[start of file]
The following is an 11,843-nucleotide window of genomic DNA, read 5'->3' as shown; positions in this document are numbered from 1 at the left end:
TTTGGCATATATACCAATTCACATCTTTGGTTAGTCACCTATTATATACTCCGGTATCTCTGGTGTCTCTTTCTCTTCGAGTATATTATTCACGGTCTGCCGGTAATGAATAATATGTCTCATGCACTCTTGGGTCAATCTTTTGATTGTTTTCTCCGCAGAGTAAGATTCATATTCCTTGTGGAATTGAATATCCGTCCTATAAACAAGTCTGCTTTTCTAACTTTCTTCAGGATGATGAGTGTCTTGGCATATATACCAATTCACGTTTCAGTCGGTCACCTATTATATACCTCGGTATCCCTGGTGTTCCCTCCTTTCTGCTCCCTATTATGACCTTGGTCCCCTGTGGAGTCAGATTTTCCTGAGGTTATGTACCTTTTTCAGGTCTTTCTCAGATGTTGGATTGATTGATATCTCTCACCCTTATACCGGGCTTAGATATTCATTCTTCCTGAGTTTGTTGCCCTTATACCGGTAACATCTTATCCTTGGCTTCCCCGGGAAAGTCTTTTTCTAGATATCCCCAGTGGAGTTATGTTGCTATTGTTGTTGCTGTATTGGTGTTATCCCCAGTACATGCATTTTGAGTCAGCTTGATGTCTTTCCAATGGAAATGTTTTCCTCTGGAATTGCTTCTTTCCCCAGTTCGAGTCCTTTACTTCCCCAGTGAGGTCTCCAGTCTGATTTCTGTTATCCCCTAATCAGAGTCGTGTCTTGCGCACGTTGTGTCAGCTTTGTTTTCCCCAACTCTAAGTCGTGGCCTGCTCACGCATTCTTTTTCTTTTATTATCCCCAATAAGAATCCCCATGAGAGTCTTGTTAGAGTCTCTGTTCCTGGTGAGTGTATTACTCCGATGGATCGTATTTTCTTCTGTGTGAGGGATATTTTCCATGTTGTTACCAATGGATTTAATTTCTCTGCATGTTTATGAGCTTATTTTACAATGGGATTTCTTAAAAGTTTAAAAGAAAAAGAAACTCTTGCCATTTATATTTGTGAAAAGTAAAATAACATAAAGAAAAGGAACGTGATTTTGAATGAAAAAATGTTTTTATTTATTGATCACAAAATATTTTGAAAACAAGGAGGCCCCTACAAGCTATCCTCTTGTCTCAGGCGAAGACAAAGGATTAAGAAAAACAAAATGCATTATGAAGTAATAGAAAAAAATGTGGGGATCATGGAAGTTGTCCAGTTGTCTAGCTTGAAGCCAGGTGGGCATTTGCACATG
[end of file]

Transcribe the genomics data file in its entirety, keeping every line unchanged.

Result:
The following is an 11,843-nucleotide window of genomic DNA, read 5'->3' as shown; positions in this document are numbered from 1 at the left end:
TTTGGCATATATACCAATTCACATCTTTGGTTAGTCACCTATTATATACTCCGGTATCTCTGGTGTCTCTTTCTCTTCGAGTATATTATTCACGGTCTGCCGGTAATGAATAATATGTCTCATGCACTCTTGGGTCAATCTTTTGATTGTTTTCTCCGCAGAGTAAGATTCATATTCCTTGTGGAATTGAATATCCGTCCTATAAACAAGTCTGCTTTTCTAACTTTCTTCAGGATGATGAGTGTCTTGGCATATATACCAATTCACGTTTCAGTCGGTCACCTATTATATACCTCGGTATCCCTGGTGTTCCCTCCTTTCTGCTCCCTATTATGACCTTGGTCCCCTGTGGAGTCAGATTTTCCTGAGGTTATGTACCTTTTTCAGGTCTTTCTCAGATGTTGGATTGATTGATATCTCTCACCCTTATACCGGGCTTAGATATTCATTCTTCCTGAGTTTGTTGCCCTTATACCGGTAACATCTTATCCTTGGCTTCCCCGGGAAAGTCTTTTTCTAGATATCCCCAGTGGAGTTATGTTGCTATTGTTGTTGCTGTATTGGTGTTATCCCCAGTACATGCATTTTGAGTCAGCTTGATGTCTTTCCAATGGAAATGTTTTCCTCTGGAATTGCTTCTTTCCCCAGTTCGAGTCCTTTACTTCCCCAGTGAGGTCTCCAGTCTGATTTCTGTTATCCCCTAATCAGAGTCGTGTCTTGCGCACGTTGTGTCAGCTTTGTTTTCCCCAACTCTAAGTCGTGGCCTGCTCACGCATTCTTTTTCTTTTATTATCCCCAATAAGAATCCCCATGAGAGTCTTGTTAGAGTCTCTGTTCCTGGTGAGTGTATTACTCCGATGGATCGTATTTTCTTCTGTGTGAGGGATATTTTCCATGTTGTTACCAATGGATTTAATTTCTCTGCATGTTTATGAGCTTATTTTACAATGGGATTTCTTAAAAGTTTAAAAGAAAAAGAAACTCTTGCCATTTATATTTGTGAAAAGTAAAATAACATAAAGAAAAGGAACGTGATTTTGAATGAAAAAATGTTTTTATTTATTGATCACAAAATATTTTGAAAACAAGGAGGCCCCTACAAGCTATCCTCTTGTCTCAGGCGAAGACAAAGGATTAAGAAAAACAAAATGCATTATGAAGTAATAGAAAAAAATGTGGGGATCATGGAAGTTGTCCAGTTGTCTAGCTTGAAGCCAGGTGGGCATTTGCACATG